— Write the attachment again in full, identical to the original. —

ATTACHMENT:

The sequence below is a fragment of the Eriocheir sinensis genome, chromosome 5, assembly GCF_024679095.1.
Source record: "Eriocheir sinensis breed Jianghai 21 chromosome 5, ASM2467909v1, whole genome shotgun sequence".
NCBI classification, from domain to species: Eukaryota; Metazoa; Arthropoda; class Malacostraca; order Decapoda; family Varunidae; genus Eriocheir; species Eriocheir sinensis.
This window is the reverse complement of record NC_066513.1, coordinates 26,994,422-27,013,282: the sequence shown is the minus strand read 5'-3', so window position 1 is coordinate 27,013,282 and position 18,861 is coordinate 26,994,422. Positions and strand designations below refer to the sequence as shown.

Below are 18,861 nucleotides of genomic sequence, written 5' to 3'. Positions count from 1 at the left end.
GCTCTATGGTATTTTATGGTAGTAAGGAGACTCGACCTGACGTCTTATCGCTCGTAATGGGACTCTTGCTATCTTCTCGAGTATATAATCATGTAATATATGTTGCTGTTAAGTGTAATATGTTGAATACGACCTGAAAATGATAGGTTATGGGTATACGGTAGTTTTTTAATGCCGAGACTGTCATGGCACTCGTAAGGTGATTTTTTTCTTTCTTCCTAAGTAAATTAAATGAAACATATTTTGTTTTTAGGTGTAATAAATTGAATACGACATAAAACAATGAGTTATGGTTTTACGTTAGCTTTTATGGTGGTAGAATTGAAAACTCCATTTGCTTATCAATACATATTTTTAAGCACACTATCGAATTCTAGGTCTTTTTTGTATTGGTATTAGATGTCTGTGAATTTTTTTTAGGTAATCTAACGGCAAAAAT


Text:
The sequence below is a fragment of the Eriocheir sinensis genome, chromosome 5, assembly GCF_024679095.1.
Source record: "Eriocheir sinensis breed Jianghai 21 chromosome 5, ASM2467909v1, whole genome shotgun sequence".
NCBI classification, from domain to species: Eukaryota; Metazoa; Arthropoda; class Malacostraca; order Decapoda; family Varunidae; genus Eriocheir; species Eriocheir sinensis.
This window is the reverse complement of record NC_066513.1, coordinates 26,994,422-27,013,282: the sequence shown is the minus strand read 5'-3', so window position 1 is coordinate 27,013,282 and position 18,861 is coordinate 26,994,422. Positions and strand designations below refer to the sequence as shown.

Below are 18,861 nucleotides of genomic sequence, written 5' to 3'. Positions count from 1 at the left end.
GCTCTATGGTATTTTATGGTAGTAAGGAGACTCGACCTGACGTCTTATCGCTCGTAATGGGACTCTTGCTATCTTCTCGAGTATATAATCATGTAATATATGTTGCTGTTAAGTGTAATATGTTGAATACGACCTGAAAATGATAGGTTATGGGTATACGGTAGTTTTTTAATGCCGAGACTGTCATGGCACTCGTAAGGTGATTTTTTTCTTTCTTCCTAAGTAAATTAAATGAAACATATTTTGTTTTTAGGTGTAATAAATTGAATACGACATAAAACAATGAGTTATGGTTTTACGTTAGCTTTTATGGTGGTAGAATTGAAAACTCCATTTGCTTATCAATACATATTTTTAAGCACACTATCGAATTCTAGGTCTTTTTTGTATTGGTATTAGATGTCTGTGAATTTTTTTTAGGTAATCTAACGGCAAAAAT